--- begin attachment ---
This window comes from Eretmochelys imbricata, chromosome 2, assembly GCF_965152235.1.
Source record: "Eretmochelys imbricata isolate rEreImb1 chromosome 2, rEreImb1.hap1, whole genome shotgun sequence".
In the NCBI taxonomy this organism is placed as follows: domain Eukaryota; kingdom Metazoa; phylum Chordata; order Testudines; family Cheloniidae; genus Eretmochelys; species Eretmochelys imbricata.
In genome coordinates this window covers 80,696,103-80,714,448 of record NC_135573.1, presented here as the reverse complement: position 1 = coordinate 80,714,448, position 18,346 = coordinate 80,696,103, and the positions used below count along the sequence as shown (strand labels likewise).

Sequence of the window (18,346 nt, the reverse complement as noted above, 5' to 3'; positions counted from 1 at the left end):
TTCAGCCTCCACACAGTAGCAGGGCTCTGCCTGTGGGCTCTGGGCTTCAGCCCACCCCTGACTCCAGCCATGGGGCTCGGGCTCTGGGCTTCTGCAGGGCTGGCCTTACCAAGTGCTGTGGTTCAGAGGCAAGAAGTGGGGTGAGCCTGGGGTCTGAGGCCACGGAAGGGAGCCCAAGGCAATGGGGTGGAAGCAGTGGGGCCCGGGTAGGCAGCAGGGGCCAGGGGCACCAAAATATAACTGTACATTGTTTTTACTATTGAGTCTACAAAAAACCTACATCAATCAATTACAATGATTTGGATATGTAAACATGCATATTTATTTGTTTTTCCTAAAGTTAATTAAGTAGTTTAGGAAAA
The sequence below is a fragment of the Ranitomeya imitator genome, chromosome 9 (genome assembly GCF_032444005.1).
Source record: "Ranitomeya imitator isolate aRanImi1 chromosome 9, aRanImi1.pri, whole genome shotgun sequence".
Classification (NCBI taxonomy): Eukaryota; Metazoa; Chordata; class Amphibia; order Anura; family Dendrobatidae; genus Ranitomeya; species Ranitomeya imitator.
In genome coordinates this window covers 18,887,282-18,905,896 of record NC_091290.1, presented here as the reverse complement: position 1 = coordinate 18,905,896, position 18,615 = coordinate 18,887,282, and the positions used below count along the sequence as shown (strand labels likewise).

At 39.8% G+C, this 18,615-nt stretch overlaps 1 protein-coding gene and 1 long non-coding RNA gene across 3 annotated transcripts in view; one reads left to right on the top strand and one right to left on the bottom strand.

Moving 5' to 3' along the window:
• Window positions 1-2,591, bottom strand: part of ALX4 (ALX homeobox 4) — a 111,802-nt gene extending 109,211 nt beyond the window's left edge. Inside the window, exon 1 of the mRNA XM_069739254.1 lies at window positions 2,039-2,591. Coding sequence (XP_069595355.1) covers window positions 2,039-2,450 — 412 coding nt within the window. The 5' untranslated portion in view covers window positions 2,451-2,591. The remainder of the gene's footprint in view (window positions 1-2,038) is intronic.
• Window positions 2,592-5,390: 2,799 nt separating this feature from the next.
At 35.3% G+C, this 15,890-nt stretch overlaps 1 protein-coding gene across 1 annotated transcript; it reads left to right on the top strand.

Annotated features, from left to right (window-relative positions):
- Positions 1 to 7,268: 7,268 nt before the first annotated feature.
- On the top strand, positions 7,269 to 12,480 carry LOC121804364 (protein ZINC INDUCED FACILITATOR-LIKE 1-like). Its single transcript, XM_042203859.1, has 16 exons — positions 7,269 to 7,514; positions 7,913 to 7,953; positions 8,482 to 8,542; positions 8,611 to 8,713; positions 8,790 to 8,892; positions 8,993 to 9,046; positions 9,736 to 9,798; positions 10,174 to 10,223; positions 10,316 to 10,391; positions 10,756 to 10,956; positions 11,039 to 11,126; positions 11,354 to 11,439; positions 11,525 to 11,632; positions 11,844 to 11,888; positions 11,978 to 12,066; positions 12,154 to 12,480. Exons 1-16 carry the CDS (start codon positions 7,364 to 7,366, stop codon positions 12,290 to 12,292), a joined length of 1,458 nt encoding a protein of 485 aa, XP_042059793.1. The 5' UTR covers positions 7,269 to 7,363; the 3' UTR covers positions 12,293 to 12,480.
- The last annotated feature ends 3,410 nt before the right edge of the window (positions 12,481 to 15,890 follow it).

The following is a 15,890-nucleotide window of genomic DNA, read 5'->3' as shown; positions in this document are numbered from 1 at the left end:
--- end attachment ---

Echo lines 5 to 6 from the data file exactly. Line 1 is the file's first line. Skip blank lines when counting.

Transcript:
Sequence of the window (18,346 nt, the reverse complement as noted above, 5' to 3'; positions counted from 1 at the left end):
TTCAGCCTCCACACAGTAGCAGGGCTCTGCCTGTGGGCTCTGGGCTTCAGCCCACCCCTGACTCCAGCCATGGGGCTCGGGCTCTGGGCTTCTGCAGGGCTGGCCTTACCAAGTGCTGTGGTTCAGAGGCAAGAAGTGGGGTGAGCCTGGGGTCTGAGGCCACGGAAGGGAGCCCAAGGCAATGGGGTGGAAGCAGTGGGGCCCGGGTAGGCAGCAGGGGCCAGGGGCACCAAAATATAACTGTACATTGTTTTTACTATTGAGTCTACAAAAAACCTACATCAATCAATTACAATGATTTGGATATGTAAACATGCATATTTATTTGTTTTTCCTAAAGTTAATTAAGTAGTTTAGGAAAA